BMW CEO: “Clear Connection Between [i3] Sales Figures And Political Initiatives”

APR 19 2015 BY ERIC LOVEDAY 18

BMW i3 With Green HOV Sticker

BMW i3 With Green HOV Sticker

BMW i3

BMW i3

During BMW’s annual press conference in Munich in mid-March, BMW Group CEO Norbert Reithofer admitted that incentives play a strong role in BMW i3 sales:

“We can see a clear connection between sales figures and political initiatives.  Wherever governments offer tangible incentives for e-mobility, the registration figures for the BMW i3 soar.”

According to Automotive News, Reithofer cited Norway “where the automaker sold 2,000 i3s last year, almost a quarter of the market’s overall BMW sales.”

Of course, we all know that Norway leads the world in electric car incentives and in electric car market share.  The correlation between incentives and sales is obvious.

Automotive News adds:

California, where BMW last year sold about 3,000 i3s, about half of the total number sold in the U.S., offers financial subsidies to purchase battery-driven cars. Drivers of EVs are also allowed to use dedicated highway carpool lanes.

In Shanghai, the i3 is not subject to a restrictive licensing process, meaning buyers save more than 10,000 euros, Reithofer said.

European markets including the UK and France offer EV buyers financial incentives. In Germany EVs are exempt from the annual vehicle tax for 10 years. BMW sold about 2,100 i3s in Germany last year, about 1 percent of total BMW sales in the country.

Reithofer commented on the lack-of-incentive situation in Germany, stating:

“The German carmakers have delivered their part of the bargain. The ball is in now in the court of policymakers.”

Germany is expected to respond soon with an incentive program to entice plug-in electric car sales.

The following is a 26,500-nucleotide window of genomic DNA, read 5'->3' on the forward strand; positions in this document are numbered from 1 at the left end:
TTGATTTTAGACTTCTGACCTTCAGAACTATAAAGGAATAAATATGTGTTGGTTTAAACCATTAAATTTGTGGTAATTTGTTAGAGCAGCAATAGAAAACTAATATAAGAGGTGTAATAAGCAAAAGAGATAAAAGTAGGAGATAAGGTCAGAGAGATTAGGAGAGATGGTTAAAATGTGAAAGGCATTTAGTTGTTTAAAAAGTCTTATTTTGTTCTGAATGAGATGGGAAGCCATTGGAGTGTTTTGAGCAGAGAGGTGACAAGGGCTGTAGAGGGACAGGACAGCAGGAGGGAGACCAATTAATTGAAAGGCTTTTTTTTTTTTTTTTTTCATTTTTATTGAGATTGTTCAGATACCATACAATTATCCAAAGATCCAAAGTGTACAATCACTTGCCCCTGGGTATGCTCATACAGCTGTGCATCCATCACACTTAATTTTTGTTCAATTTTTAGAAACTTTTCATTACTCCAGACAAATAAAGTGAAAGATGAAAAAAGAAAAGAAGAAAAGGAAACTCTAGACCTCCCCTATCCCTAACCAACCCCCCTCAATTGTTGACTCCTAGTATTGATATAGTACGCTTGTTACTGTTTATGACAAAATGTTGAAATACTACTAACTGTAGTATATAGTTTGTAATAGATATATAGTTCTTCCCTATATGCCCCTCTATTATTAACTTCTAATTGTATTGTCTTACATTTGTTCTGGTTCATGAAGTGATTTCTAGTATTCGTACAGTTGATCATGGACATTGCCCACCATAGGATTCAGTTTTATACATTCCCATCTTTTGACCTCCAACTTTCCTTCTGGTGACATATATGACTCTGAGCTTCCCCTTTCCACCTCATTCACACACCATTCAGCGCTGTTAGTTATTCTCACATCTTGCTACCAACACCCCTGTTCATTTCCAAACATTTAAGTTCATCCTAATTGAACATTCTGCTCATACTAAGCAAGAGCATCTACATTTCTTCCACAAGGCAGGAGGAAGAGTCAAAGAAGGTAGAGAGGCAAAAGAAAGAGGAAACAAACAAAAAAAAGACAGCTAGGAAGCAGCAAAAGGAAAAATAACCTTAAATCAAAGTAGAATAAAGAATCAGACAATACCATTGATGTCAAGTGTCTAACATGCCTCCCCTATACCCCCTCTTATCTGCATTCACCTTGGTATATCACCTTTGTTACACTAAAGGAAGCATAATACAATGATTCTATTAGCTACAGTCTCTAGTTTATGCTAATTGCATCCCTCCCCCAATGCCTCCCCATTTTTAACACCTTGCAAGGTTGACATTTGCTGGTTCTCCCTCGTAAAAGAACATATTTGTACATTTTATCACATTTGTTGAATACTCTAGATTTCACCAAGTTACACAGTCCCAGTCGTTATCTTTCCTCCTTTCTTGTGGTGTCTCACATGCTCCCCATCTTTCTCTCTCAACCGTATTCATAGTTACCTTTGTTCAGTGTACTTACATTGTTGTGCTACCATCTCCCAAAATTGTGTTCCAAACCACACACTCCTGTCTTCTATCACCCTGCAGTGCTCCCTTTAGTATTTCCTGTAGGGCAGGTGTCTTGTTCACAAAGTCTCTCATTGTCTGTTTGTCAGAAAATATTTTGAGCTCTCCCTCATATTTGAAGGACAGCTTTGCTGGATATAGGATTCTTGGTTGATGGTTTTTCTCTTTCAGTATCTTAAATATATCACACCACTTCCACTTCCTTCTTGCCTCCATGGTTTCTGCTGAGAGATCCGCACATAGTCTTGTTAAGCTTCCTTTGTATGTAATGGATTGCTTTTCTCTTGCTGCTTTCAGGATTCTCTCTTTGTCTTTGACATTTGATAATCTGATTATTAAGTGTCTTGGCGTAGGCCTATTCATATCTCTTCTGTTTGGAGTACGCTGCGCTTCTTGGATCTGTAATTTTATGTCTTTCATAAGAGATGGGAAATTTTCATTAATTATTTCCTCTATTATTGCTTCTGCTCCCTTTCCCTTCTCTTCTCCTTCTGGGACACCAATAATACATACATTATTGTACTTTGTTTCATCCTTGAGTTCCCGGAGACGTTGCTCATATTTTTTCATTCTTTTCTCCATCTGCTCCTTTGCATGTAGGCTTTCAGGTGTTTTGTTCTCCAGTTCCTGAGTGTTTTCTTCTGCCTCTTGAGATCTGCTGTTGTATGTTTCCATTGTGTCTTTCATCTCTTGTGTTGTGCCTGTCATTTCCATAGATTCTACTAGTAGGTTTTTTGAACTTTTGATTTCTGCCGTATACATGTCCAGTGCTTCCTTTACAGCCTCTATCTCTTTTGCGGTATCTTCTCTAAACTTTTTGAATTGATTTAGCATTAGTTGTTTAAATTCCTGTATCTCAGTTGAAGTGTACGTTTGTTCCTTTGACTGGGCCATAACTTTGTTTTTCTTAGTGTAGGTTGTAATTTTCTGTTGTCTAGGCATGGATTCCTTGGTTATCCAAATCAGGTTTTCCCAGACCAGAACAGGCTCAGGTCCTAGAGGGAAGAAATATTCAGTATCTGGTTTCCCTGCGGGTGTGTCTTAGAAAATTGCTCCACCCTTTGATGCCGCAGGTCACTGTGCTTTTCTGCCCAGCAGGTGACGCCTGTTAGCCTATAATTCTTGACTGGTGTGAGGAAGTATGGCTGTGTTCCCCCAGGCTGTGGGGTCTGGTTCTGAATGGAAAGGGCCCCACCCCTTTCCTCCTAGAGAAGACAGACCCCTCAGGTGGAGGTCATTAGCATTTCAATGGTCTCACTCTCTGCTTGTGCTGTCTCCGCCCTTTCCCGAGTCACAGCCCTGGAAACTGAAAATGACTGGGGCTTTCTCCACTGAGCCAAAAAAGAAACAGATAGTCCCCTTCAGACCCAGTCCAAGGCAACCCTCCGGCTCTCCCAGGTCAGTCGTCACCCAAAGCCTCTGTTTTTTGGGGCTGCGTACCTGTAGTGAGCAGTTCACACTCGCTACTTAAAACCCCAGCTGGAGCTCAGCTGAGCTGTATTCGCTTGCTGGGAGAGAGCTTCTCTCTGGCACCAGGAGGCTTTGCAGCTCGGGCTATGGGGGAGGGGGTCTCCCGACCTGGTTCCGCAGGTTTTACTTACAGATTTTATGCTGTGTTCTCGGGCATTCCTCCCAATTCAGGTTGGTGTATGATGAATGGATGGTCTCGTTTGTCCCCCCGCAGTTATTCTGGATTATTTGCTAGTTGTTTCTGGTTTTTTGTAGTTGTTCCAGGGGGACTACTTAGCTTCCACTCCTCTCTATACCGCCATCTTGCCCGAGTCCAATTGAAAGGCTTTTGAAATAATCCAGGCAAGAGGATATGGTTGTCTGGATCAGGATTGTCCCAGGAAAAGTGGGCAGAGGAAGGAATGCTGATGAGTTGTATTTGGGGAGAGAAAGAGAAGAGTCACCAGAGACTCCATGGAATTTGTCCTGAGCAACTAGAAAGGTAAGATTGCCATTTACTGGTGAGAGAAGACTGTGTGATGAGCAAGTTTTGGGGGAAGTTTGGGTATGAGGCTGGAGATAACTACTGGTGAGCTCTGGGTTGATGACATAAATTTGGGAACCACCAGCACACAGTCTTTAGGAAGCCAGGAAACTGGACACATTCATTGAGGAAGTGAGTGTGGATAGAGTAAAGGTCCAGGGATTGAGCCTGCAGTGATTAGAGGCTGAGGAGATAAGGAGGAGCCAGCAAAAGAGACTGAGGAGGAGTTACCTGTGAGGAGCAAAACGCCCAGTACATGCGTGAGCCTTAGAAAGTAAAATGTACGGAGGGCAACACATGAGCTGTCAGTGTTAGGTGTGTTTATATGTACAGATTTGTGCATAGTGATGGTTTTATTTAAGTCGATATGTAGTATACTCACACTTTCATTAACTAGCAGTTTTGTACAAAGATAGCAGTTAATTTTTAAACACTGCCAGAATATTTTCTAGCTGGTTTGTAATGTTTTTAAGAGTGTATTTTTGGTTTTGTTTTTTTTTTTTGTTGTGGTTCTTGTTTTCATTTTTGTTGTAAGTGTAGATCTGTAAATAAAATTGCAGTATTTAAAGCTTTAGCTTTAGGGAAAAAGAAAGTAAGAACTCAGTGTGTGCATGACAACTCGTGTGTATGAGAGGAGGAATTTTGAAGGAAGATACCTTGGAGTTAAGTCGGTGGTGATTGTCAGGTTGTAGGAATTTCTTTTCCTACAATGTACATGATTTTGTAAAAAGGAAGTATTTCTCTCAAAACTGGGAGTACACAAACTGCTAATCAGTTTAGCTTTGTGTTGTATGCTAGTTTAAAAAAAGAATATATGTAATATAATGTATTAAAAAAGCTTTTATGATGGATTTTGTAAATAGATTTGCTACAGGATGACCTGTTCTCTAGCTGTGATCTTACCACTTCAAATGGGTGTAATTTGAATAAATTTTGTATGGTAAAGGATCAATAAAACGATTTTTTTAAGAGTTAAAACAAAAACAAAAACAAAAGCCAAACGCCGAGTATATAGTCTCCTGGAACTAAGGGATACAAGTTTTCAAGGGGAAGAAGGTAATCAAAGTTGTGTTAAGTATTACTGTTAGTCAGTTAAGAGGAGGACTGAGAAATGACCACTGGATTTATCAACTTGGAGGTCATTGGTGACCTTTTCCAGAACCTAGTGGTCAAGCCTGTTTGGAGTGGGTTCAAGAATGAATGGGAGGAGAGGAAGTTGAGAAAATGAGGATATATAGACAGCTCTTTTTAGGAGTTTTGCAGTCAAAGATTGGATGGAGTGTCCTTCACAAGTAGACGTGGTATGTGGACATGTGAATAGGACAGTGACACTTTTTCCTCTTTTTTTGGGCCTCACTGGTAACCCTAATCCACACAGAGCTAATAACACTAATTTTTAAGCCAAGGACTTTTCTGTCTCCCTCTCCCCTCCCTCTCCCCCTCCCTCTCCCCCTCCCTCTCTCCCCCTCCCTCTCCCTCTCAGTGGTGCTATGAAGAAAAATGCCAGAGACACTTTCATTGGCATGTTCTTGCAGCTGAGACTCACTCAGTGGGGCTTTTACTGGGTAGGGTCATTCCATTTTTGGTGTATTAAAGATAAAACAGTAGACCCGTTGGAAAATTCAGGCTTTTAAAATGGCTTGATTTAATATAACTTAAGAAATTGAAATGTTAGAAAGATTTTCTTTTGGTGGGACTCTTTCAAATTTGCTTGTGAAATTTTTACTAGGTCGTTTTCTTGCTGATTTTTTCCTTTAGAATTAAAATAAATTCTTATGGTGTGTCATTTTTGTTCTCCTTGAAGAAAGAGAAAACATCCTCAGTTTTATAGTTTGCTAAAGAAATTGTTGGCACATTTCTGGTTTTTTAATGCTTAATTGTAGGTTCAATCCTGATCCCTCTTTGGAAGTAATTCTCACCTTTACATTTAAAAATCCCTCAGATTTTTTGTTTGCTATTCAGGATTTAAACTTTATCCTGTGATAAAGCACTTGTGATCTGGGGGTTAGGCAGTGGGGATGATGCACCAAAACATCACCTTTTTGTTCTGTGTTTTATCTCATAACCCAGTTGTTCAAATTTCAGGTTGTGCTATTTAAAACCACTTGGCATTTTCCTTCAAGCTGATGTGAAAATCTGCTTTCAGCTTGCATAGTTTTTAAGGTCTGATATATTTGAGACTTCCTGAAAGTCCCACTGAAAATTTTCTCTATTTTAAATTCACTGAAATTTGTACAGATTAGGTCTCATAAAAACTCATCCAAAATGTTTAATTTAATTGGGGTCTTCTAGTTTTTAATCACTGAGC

Source: Automotive News

Categories: BMW

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18 Comments on "BMW CEO: “Clear Connection Between [i3] Sales Figures And Political Initiatives”"

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#obvious

Automakers know all about politics. They have historically slowed progress on reducing carbon and other emissions while stalling improvements with regards to fuel economy.

It would be nice to see global automakers actively lobby policy makers to PROMOTE EV Infrastructure for Fast Charging & Tax Incentives for BEV Sales– since tightening regulations around the world now demend the production of EVs.

#obvious

However, in the USA, it is time to adjust the federal incentives. I think instead of maxing out $7500 at 16kWh, which pays for the entire battery, they should reduce the subsidy to say $250/kWh, so to get the max you’ll need a 30kWh battery, or more.

It would be nice to tweak the current incentive system.

But let’s be real. The current Congress won’t pass a damn thing except things to keep the government from shutting down because they looked like such idiots after that.

No poop CEO thats a no brainer.

Incentives not withstanding, It might sell better if it was not so butt ugly.

+1

C’mon Merkel, get on it. Pass an incentive plan for plug-ins in Germany now that there are lots of German plug-ins available.

And put some patriotic flair on it. Point out that the Germany is not oil rich nation and that by incentivizing plug-in cars, you’ll improve national security by reducing your foreign oil needs. (Of course, I’d really like to see you keep your nukes to power these plug-ins but I guess that is out of the question in Germany. So keep building wind turbines.)